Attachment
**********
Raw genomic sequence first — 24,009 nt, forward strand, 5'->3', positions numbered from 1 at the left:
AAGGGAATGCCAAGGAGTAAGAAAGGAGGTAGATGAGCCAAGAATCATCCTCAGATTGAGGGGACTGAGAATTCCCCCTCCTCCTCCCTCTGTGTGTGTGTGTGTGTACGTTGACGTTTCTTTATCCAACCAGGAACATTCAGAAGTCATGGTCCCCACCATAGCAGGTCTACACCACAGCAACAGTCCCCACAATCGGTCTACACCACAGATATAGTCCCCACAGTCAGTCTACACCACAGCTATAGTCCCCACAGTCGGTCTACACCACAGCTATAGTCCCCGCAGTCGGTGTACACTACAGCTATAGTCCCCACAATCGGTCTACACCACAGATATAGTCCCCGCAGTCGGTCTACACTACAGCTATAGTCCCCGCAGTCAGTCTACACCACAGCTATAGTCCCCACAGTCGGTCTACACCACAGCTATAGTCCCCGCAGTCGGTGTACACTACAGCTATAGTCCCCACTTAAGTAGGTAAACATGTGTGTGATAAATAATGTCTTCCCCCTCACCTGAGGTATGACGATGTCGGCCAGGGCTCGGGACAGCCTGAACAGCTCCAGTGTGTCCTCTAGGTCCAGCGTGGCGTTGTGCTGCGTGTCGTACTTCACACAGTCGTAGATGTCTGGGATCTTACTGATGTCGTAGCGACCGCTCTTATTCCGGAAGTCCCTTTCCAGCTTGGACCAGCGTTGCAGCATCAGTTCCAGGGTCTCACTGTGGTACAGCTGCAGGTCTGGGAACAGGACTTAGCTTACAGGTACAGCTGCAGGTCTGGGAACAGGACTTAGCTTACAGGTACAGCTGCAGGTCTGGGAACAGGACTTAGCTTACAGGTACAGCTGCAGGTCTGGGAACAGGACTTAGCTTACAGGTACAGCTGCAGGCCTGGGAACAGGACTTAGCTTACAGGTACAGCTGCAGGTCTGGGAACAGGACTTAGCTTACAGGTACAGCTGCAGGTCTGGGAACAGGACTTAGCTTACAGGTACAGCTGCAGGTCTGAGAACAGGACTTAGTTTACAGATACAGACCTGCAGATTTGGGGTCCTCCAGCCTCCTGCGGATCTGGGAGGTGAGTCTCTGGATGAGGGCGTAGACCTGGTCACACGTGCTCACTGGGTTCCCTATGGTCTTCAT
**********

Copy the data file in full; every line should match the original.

Raw genomic sequence first — 24,009 nt, forward strand, 5'->3', positions numbered from 1 at the left:
AAGGGAATGCCAAGGAGTAAGAAAGGAGGTAGATGAGCCAAGAATCATCCTCAGATTGAGGGGACTGAGAATTCCCCCTCCTCCTCCCTCTGTGTGTGTGTGTGTGTACGTTGACGTTTCTTTATCCAACCAGGAACATTCAGAAGTCATGGTCCCCACCATAGCAGGTCTACACCACAGCAACAGTCCCCACAATCGGTCTACACCACAGATATAGTCCCCACAGTCAGTCTACACCACAGCTATAGTCCCCACAGTCGGTCTACACCACAGCTATAGTCCCCGCAGTCGGTGTACACTACAGCTATAGTCCCCACAATCGGTCTACACCACAGATATAGTCCCCGCAGTCGGTCTACACTACAGCTATAGTCCCCGCAGTCAGTCTACACCACAGCTATAGTCCCCACAGTCGGTCTACACCACAGCTATAGTCCCCGCAGTCGGTGTACACTACAGCTATAGTCCCCACTTAAGTAGGTAAACATGTGTGTGATAAATAATGTCTTCCCCCTCACCTGAGGTATGACGATGTCGGCCAGGGCTCGGGACAGCCTGAACAGCTCCAGTGTGTCCTCTAGGTCCAGCGTGGCGTTGTGCTGCGTGTCGTACTTCACACAGTCGTAGATGTCTGGGATCTTACTGATGTCGTAGCGACCGCTCTTATTCCGGAAGTCCCTTTCCAGCTTGGACCAGCGTTGCAGCATCAGTTCCAGGGTCTCACTGTGGTACAGCTGCAGGTCTGGGAACAGGACTTAGCTTACAGGTACAGCTGCAGGTCTGGGAACAGGACTTAGCTTACAGGTACAGCTGCAGGTCTGGGAACAGGACTTAGCTTACAGGTACAGCTGCAGGTCTGGGAACAGGACTTAGCTTACAGGTACAGCTGCAGGCCTGGGAACAGGACTTAGCTTACAGGTACAGCTGCAGGTCTGGGAACAGGACTTAGCTTACAGGTACAGCTGCAGGTCTGGGAACAGGACTTAGCTTACAGGTACAGCTGCAGGTCTGAGAACAGGACTTAGTTTACAGATACAGACCTGCAGATTTGGGGTCCTCCAGCCTCCTGCGGATCTGGGAGGTGAGTCTCTGGATGAGGGCGTAGACCTGGTCACACGTGCTCACTGGGTTCCCTATGGTCTTCAT